For most people there has been a time when you decided you were all in. You started on a strict diet and exercise regiment and everything was going so well until…. it all fell apart. Well, it turns out that many of us are guilty of committing five major mistakes both in and out of the gym.
1. You Trying To Accomplish Everything At Once
A major roadblock for most people is setting out to do everything at once. You are tracking your macros, going to the gym 5 days a week, and you're back to sleeping 8 hours everyday. You were be able to keep this up for a couple weeks but all of a sudden your diet starts to slip, you miss a couple workouts and Netflix releases a new season of Orange is the New Black. You need a different approach.
Start with defining 2 non-negotiable goals that you will adhere to every week. It is important that these goals are small and attainable. Once your goals have been established create a challenge for yourself lasting 3-4 weeks. The goal is to adhere to your goals for the entirety of the challenge, no excuses. This allows you to make these goals part of daily routine so they are no longer hard for you to accomplish. We can then slowly add more goals over time making it an easier transition.
2. Your Goals Are Conflicting
Everyone has heard at one point or another that it is impossible to build muscle and burn fat at the same time. Outside of taking some Russian sports supplements it is a very hard feat to accomplish. Putting on muscle mass vs. losing body fat require a caloric surplus vs. a caloric deficit, respectively. You can see where the problem lies. So in order to do both at the same time would require meticulous tracking that the average person does not have the resources or time to do.
The best way to approach conflicting goals is to prioritize goals in blocks of time. You can even use the strategy of challenges to accomplish this. Plan 3-4 weeks of time dedicated to 1 overarching goal. Within that timeframe set out 2 non-negotiable goals that you will adhere to week in – week out. Once the challenge has been completed you can then switch to the competing goal. But hold on! Don't throw away all the progress you just made. This is not an invitation to do a complete 360 and start stuffing your face with burgers and pizza in the name of muscle gains. Always keep your competing goals in mind, make decisions that will benefit both goals in the future.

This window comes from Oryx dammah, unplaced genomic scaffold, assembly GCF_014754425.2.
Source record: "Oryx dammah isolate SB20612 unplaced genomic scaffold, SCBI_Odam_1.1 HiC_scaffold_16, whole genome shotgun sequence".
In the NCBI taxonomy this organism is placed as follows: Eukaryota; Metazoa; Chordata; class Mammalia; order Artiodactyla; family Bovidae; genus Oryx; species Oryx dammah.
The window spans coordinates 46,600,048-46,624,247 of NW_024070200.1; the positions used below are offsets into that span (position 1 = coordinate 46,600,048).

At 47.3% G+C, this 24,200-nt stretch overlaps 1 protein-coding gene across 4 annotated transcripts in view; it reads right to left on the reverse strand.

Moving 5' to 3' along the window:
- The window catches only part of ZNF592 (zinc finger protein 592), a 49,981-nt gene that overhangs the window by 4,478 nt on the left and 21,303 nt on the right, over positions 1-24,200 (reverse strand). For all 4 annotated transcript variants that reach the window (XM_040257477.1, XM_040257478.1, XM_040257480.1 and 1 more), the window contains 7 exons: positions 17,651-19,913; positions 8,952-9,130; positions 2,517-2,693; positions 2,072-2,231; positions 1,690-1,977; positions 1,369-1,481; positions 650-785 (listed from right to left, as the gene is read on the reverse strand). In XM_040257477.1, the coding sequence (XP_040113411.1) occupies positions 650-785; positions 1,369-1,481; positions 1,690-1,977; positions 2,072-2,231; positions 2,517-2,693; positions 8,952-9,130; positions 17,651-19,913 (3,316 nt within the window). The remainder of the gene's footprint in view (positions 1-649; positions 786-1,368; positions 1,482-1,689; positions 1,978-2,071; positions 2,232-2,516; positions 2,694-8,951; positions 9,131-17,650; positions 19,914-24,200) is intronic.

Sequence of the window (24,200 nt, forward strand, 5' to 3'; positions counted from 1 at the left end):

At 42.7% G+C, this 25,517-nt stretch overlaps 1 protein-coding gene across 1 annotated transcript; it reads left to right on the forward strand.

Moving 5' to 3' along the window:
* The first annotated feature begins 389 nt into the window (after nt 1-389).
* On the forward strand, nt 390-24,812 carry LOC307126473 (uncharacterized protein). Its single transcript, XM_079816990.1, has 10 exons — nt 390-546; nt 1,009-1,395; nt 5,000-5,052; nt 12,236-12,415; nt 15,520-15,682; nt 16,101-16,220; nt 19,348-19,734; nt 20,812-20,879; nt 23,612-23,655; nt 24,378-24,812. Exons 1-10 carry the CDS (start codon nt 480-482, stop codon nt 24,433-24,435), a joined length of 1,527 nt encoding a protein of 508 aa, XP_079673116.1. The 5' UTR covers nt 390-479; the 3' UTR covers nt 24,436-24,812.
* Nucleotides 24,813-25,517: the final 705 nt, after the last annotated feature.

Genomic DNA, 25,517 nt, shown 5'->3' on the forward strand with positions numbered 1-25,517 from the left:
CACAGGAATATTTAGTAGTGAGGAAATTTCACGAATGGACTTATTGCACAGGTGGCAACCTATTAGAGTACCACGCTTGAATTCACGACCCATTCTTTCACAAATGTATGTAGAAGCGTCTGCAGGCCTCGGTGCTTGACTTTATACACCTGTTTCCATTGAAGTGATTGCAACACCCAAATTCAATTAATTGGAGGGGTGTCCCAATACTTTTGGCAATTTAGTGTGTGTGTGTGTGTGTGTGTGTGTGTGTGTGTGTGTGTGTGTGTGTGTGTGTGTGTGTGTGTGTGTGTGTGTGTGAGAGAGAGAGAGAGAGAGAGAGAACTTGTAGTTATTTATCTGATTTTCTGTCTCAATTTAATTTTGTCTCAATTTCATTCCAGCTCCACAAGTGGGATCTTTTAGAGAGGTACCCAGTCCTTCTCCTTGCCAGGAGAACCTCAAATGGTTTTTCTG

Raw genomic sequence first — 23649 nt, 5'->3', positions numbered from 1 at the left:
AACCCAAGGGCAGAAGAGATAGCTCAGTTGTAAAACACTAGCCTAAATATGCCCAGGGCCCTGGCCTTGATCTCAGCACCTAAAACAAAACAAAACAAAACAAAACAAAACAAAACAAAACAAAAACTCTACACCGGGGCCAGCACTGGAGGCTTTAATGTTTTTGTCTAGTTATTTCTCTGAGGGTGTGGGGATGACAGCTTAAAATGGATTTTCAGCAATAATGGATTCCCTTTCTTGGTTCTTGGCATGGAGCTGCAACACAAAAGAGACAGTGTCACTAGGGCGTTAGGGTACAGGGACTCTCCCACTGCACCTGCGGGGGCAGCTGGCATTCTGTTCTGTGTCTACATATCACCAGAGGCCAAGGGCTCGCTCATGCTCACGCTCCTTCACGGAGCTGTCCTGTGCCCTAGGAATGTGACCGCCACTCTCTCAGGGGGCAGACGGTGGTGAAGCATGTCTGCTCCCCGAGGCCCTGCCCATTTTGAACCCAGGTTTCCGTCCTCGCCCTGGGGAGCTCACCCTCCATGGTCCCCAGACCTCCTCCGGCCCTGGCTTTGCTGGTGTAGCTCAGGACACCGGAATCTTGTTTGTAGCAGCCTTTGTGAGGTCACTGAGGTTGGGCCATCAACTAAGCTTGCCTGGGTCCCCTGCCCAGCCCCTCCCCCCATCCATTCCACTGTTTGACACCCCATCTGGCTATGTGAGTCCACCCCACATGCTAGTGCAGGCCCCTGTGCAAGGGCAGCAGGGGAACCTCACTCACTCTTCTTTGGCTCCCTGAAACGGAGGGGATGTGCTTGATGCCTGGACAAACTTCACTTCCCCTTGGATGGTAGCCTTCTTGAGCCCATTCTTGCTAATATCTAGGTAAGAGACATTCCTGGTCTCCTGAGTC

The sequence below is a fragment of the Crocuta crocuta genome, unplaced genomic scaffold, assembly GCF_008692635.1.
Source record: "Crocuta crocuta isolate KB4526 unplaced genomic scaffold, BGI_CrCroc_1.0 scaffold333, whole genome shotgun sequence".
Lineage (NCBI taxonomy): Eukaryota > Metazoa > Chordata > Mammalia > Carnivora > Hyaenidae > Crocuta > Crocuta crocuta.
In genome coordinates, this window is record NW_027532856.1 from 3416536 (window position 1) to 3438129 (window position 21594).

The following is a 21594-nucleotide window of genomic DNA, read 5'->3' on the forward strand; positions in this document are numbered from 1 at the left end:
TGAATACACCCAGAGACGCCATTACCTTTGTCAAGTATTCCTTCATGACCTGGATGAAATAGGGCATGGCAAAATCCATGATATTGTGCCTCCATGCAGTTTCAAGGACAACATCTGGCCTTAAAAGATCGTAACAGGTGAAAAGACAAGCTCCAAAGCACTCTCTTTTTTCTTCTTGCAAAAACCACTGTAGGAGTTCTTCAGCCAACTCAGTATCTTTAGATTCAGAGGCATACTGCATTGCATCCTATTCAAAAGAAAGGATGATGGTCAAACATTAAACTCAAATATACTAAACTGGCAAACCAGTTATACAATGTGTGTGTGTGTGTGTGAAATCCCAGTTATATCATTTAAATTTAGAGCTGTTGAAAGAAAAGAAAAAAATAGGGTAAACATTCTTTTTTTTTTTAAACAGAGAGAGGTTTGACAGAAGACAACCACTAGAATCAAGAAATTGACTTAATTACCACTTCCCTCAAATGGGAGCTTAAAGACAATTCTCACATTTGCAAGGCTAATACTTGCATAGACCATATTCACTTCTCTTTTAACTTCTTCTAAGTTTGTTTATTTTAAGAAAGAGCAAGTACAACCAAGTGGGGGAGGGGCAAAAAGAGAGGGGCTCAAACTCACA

3. You’re Doing Too Much Variation
I think a big reason people tend to make mistakes is they try and exercise like the people they admire. I hate to break it to you but you are probably never going to reach the status of Rich Froning, Arnold Schwarzenegger or Ray Williams. The elite athletes that we follow are that – elite. They are so well trained to the point where they need to use loads of variation to stimulate their nervous system to obtain the last 5% of their genetic potential. The rest of us need to simplify our workouts and focus on getting better at the basics.
So what method do you think I would recommend to solve this problem? Why a challenge would work just fine. Pick 4-6 exercises and follow the recommendations given in the table below.
Pick 4-6 Exercises
|Exercise||# Of Exercises||Reps||Sets|
Carry out a challenge-training program for 3-4 weeks only applying 1 of the following techniques to an individual exercise each week.
- Increase Weight
- Increase Repetitions
- Increasing Sets
Make sure to track your weights, reps and sets and you will see the growth each week.
4. You Just Started And You’re Not Having Fun
Now I am fully aware that not everyone enjoys exercise, this especially holds true if you’re just getting into it. There is definitely an acclimation period when beginning an exercise routine. So the first few sessions pass, you are sore but you handle it like a champ. A week passes and your entire body aches and your motivation drops to zero. Uh oh, you’re not having fun and you want to quit. This can be your TSN turning point, for the best or for the worse. You can either:
- Quit training all together
- Grit through and continue to be miserable or,
- Find Support
These are by no means all the options but probably the most common ones. I would argue that options A & B would be the least beneficial for your mental and physical health. So lets focus on option C. What are some options that can help us through the toughest stage in developing an exercise routine?
- Start a challenge with a friend
- Join a club
- Join group exercise classes
- Find an online support group
- Hire a coach
The act of exercise does not have to be what you are getting enjoyment out of, especially in the beginning. Competition, friendship and a sense of community can be the source of motivation in the early stages. Keep it simple, have a plan and find people that will support you along the way.
By Anthony Harder